Two Ladies of Song Offer Two Different Paths to Great Jazz


Each week there seems to be at least one CD in my mailbox that features yet another female jazz singer. Some have stellar back-up bands or top quality arrangers. Few leave lasting impressions
Here are two that do.

Singer Kathy Kosins, a name previously unfamiliar to me, has released an album of songs culled from what is often referred to as the "cool" school of jazz. Chris Connor, Anita O'Day and June Christy, were all at one time lead singers in the Kenton band during its heyday, eventually breaking into reasonably successful solo careers of their own. The fourth singer, the beautiful Julie London, was a WWII pin-up, an actress and torch singer whose most famous song "Cry Me A River" featured her signature smoky, sensual voice. Kosins and her musical director/pianist Tamir Hendelman unearth some rarely heard gems from their repertoire.

It didn't take long for me to become a convert to the fittingly laid-back delivery and chilled sense of time that Kosins so adeptly captures here on her latest release To the Ladies of Cool. She not only toasts the hipness of these wonderful ladies of song, she authentically recreates a lost genre of female jazz singing. Recalling a time where serious artists could enjoy being both pop stars and respected jazz musicians.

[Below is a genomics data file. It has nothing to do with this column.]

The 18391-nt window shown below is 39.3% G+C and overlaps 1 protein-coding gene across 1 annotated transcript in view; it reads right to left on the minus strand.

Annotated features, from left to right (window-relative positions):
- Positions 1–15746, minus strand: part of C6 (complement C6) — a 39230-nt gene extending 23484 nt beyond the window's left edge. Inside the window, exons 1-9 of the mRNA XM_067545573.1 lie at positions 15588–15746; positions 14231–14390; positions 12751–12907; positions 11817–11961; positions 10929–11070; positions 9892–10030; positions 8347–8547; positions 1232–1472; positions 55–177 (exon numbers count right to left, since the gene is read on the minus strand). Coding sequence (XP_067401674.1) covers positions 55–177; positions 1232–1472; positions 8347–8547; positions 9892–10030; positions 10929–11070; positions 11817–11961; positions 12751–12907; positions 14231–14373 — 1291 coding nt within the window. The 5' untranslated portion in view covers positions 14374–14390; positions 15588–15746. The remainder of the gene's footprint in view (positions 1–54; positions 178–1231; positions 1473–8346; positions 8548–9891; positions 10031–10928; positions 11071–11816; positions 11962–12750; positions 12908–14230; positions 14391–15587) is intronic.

Kosins, like the women she pays homage to, possesses a warm, sensuous voice with an easy sense of time. Her words flow as effortlessly as maple syrup over hot pancakes. Her choice of material is surprisingly fresh. With "Learnin'the Blues," a tune attributed as much to Frank Sinatra as to Julie London, Kosins shows a deft sense of time and an inherent sense of swing. A smoking piano solo by the under appreciated Hendelman adds icing to this delicious cake. If this one doesn't immediately convert you to a Kosins fan nothing will.